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Kerry Washington On Channeling A Black Mom's Fear In 'American Son': "I Know Her And I've Been Her"

"I wanted to embody her [because] I hadn't seen her."

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I watched American Son tonight, and let's keep it 100. Kerry Washington be acting her ass off. Excuse my vernacular, but this hour and a half Broadway play-turned-Netflix film is sure to get you all the way in your feelings and recently, Kerry sat down with Variety to discuss exactly how she tapped into the character that had us crying like our son went missing, too. In her first on-screen project since Scandal, Kerry plays a concerned mother named Kendra who is desperate to learn the whereabouts of her 18-year-old son who never returned home after a night out with friends.

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As black women, we have every damned reason to be mad, especially in a police station full of people who don't seem to give a damn about black lives and Kerry explained that this cycle of misunderstanding is one that she knows well. She explained:

"I understood her so clearly. I've been that black woman who's having big feelings in an appropriate moment and being stereotyped to be something other. And I wanted to bring her to our canon. I wanted to embody her [because] — even though I know her and I've been her — I hadn't seen her."

According to Kerry, her passion for bringing the play to the streaming platform came out of both necessity and a sense of obligation. Anyone who's ever been on Broadway knows that tickets don't come cheap, and the 42-year-old actress says that American Son is a story that should be available to every country in the world.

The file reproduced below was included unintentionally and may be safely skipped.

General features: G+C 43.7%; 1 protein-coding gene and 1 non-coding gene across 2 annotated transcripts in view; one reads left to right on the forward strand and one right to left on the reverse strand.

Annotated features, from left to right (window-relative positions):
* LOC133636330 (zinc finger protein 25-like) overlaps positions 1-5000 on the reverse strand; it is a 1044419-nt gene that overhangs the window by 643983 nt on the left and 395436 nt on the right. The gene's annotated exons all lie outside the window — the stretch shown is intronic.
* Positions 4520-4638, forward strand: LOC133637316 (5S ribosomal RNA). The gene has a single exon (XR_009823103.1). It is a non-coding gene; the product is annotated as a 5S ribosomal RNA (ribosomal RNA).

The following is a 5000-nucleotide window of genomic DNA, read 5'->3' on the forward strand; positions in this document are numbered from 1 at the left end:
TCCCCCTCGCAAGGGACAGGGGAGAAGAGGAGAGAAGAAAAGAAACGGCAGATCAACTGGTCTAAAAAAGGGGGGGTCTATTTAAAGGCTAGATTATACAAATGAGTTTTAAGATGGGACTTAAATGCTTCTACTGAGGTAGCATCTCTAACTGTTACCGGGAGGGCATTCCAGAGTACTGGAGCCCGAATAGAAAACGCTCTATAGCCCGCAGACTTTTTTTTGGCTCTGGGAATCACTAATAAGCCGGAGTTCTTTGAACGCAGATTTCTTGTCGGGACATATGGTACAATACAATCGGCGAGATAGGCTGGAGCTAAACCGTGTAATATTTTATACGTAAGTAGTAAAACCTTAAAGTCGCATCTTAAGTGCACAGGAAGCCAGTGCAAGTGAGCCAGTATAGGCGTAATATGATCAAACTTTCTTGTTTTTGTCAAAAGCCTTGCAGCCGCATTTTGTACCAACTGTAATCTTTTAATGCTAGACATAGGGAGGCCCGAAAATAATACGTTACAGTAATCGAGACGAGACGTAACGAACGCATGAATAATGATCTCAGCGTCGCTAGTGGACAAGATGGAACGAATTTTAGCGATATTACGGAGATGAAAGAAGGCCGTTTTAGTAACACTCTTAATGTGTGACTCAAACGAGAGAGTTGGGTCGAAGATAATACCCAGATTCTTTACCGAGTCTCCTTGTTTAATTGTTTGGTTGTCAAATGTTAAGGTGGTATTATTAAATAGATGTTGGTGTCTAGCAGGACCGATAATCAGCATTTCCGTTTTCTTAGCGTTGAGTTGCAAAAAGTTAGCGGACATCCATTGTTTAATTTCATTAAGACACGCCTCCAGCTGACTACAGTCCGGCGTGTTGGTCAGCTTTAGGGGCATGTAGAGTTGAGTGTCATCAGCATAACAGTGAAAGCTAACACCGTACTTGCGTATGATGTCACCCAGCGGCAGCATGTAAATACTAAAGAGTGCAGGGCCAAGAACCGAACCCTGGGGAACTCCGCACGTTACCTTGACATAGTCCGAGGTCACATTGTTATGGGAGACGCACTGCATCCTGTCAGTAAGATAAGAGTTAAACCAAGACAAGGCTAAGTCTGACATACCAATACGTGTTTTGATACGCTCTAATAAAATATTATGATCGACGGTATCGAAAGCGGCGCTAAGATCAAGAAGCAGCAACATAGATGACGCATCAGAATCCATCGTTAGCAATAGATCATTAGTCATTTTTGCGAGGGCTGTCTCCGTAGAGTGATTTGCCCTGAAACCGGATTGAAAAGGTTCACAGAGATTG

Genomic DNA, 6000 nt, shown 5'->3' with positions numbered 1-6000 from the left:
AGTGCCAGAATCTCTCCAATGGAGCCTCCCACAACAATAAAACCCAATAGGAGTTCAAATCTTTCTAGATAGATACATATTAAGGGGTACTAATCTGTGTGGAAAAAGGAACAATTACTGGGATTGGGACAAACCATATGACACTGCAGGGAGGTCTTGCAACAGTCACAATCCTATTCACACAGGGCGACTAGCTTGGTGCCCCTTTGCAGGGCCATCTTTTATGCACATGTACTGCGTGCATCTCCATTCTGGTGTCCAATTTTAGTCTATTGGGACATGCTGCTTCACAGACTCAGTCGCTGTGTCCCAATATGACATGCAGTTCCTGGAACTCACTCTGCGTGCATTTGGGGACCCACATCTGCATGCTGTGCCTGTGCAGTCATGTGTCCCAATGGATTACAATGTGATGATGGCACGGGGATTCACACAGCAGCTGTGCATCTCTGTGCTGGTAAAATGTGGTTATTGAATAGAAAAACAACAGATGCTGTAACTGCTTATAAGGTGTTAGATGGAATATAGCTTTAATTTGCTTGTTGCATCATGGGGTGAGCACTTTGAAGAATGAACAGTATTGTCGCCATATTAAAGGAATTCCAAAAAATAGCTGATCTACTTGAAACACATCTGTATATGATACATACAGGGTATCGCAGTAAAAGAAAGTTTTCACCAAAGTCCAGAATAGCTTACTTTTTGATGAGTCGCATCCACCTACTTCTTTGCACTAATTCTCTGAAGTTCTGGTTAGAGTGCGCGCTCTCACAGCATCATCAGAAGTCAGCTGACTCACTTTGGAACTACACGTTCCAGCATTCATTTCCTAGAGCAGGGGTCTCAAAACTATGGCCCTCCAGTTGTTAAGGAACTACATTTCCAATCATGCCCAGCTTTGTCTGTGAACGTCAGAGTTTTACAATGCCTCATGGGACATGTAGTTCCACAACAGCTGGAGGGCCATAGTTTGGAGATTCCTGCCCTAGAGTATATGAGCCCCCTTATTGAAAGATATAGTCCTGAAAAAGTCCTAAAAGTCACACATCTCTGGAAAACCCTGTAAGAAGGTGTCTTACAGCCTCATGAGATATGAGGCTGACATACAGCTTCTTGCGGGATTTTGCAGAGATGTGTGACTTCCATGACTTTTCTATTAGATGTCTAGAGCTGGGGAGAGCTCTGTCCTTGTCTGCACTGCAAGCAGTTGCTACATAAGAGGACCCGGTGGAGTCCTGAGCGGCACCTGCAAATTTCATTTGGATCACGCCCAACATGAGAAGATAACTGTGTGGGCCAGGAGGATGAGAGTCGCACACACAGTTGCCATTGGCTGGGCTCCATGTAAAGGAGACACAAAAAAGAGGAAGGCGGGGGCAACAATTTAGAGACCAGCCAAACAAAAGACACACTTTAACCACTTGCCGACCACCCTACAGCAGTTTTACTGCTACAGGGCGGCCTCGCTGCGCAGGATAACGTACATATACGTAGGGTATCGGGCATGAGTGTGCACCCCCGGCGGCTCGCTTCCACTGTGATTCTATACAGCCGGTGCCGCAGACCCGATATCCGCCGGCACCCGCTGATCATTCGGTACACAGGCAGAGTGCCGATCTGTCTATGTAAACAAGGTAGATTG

"So I felt that responsibility — a helpless responsibility, because there was nothing I could do to make people turn on their televisions. I could make sure that we were doing the work and work that I was proud of, but the numbers of eyeballs that watched it, I didn't have any control over that."

Her latest role is only one of the many iconic characters that Kerry has portrayed on the big screen, and with great power comes great responsibility. Heavy is the head that wears the crown, in the interview, the mother-of-three said that during her time as Olivia Pope, that weight sometimes became too much to bear:

"There are various moments in my career and in my life where I've felt like 'the face of the race.' The whole beginning of Scandal, every headline was 'This hasn't happened in 40 years.' And so there was a deep understanding that if Scandal didn't work, it might be another 40 years before we had a [network drama] with a black woman as the lead."

While her legendary track record has proven to be a burden at times, it has also been a well-deserved blessing for Black women in the film industry.

"But in the success of 'Scandal,' you then have Viola [Davis] and you have Taraji [P. Henson]. And now we have an understanding that one person cannot hold the responsibility of being 'the face of the race' because we are not a monolith. We are diverse and inclusive within our own. And so you have less pressure on each of us to be the face of anything, because together we are beginning to reflect and be the embodiment of the multitudes of beauty that black womanhood is."

To read the full interview, click here!

Featured image by Tinseltown / Shutterstock.com

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